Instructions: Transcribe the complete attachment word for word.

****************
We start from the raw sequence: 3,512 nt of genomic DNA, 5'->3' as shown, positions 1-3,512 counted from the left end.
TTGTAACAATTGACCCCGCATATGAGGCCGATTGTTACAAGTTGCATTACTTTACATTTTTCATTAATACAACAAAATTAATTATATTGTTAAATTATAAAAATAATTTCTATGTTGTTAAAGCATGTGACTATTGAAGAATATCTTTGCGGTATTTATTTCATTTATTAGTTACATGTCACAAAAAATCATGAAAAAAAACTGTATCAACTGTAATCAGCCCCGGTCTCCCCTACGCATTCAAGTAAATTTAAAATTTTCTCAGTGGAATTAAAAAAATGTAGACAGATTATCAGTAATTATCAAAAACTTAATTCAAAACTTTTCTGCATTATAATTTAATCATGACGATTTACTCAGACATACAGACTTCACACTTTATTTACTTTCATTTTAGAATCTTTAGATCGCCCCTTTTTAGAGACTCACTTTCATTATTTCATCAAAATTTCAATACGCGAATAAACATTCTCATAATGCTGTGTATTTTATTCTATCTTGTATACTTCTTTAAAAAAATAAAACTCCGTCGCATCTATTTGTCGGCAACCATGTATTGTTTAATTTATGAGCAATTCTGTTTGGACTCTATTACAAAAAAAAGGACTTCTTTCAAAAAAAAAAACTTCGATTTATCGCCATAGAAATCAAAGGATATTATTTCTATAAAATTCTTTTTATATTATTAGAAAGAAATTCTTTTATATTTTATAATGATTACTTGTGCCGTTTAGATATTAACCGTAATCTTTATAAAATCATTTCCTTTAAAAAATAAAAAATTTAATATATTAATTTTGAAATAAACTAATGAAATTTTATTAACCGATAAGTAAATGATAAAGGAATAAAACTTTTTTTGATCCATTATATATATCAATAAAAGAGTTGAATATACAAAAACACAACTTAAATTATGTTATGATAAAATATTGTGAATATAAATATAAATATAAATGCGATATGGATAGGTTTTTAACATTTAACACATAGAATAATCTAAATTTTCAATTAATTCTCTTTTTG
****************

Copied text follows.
We start from the raw sequence: 3,512 nt of genomic DNA, 5'->3' as shown, positions 1-3,512 counted from the left end.
TTGTAACAATTGACCCCGCATATGAGGCCGATTGTTACAAGTTGCATTACTTTACATTTTTCATTAATACAACAAAATTAATTATATTGTTAAATTATAAAAATAATTTCTATGTTGTTAAAGCATGTGACTATTGAAGAATATCTTTGCGGTATTTATTTCATTTATTAGTTACATGTCACAAAAAATCATGAAAAAAAACTGTATCAACTGTAATCAGCCCCGGTCTCCCCTACGCATTCAAGTAAATTTAAAATTTTCTCAGTGGAATTAAAAAAATGTAGACAGATTATCAGTAATTATCAAAAACTTAATTCAAAACTTTTCTGCATTATAATTTAATCATGACGATTTACTCAGACATACAGACTTCACACTTTATTTACTTTCATTTTAGAATCTTTAGATCGCCCCTTTTTAGAGACTCACTTTCATTATTTCATCAAAATTTCAATACGCGAATAAACATTCTCATAATGCTGTGTATTTTATTCTATCTTGTATACTTCTTTAAAAAAATAAAACTCCGTCGCATCTATTTGTCGGCAACCATGTATTGTTTAATTTATGAGCAATTCTGTTTGGACTCTATTACAAAAAAAAGGACTTCTTTCAAAAAAAAAAACTTCGATTTATCGCCATAGAAATCAAAGGATATTATTTCTATAAAATTCTTTTTATATTATTAGAAAGAAATTCTTTTATATTTTATAATGATTACTTGTGCCGTTTAGATATTAACCGTAATCTTTATAAAATCATTTCCTTTAAAAAATAAAAAATTTAATATATTAATTTTGAAATAAACTAATGAAATTTTATTAACCGATAAGTAAATGATAAAGGAATAAAACTTTTTTTGATCCATTATATATATCAATAAAAGAGTTGAATATACAAAAACACAACTTAAATTATGTTATGATAAAATATTGTGAATATAAATATAAATATAAATGCGATATGGATAGGTTTTTAACATTTAACACATAGAATAATCTAAATTTTCAATTAATTCTCTTTTTG